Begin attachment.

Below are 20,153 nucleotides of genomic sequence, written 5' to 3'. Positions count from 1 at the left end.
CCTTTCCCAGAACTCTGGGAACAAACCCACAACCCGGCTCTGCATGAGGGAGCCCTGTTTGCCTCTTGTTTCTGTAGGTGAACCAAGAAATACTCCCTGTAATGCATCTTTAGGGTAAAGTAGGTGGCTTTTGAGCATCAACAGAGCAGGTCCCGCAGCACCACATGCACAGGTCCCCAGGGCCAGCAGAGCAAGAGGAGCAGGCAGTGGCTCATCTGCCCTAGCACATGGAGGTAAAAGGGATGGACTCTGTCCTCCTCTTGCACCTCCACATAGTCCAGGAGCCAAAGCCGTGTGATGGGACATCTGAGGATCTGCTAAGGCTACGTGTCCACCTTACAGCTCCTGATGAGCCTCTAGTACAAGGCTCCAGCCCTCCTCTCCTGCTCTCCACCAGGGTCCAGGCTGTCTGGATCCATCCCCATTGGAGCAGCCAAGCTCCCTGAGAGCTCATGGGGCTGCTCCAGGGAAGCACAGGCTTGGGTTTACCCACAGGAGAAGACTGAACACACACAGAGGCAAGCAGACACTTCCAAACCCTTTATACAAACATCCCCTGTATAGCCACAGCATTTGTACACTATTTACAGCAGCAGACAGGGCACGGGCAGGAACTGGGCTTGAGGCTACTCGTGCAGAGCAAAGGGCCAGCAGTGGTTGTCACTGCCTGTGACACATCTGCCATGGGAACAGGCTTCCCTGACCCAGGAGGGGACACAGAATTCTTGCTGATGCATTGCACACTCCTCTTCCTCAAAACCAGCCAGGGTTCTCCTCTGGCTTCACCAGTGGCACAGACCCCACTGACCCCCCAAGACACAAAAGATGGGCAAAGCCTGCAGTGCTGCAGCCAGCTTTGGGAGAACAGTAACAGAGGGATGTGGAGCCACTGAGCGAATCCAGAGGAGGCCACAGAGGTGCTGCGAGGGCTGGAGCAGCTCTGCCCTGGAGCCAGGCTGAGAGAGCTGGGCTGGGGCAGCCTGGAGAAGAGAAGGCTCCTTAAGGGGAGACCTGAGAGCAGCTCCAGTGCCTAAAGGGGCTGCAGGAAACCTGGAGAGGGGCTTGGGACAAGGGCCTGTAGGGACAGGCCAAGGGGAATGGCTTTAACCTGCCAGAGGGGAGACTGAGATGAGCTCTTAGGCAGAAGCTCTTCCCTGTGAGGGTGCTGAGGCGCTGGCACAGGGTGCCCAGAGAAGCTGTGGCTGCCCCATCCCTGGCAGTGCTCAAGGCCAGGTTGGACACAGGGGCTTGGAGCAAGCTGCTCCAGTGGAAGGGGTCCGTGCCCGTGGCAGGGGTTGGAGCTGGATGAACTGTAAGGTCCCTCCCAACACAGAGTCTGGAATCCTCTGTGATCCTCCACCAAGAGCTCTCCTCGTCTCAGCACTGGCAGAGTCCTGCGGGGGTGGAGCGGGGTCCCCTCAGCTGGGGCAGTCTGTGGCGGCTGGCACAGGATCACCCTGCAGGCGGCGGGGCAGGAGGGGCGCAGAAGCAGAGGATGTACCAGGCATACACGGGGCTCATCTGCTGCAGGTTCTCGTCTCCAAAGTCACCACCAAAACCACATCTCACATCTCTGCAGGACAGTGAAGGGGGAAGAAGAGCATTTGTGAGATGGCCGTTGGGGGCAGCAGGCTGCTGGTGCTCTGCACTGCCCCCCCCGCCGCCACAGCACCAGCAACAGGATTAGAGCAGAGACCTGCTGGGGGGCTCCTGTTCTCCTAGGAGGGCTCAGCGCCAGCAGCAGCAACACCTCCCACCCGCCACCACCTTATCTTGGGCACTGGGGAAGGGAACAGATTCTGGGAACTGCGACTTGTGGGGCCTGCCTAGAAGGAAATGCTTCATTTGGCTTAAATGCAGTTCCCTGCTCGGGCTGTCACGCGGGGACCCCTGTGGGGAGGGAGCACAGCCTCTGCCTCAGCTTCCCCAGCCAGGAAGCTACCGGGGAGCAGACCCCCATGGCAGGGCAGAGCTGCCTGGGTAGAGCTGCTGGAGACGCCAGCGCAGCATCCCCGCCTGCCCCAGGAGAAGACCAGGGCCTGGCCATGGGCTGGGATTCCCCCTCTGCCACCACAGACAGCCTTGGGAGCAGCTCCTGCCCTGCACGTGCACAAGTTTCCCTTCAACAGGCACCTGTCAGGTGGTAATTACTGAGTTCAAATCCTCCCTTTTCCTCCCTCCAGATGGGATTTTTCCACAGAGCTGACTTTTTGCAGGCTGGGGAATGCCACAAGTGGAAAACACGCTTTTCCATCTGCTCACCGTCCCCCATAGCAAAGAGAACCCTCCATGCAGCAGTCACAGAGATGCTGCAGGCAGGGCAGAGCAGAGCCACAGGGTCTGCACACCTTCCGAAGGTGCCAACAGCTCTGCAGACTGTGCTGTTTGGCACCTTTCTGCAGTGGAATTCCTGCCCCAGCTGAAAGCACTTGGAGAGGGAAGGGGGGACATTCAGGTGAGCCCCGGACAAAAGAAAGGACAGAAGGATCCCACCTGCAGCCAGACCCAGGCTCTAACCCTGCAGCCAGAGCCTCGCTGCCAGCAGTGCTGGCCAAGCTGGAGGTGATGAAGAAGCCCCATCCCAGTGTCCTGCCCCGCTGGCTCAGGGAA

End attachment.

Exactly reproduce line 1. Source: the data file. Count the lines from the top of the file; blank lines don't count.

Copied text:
Below are 20,153 nucleotides of genomic sequence, written 5' to 3'. Positions count from 1 at the left end.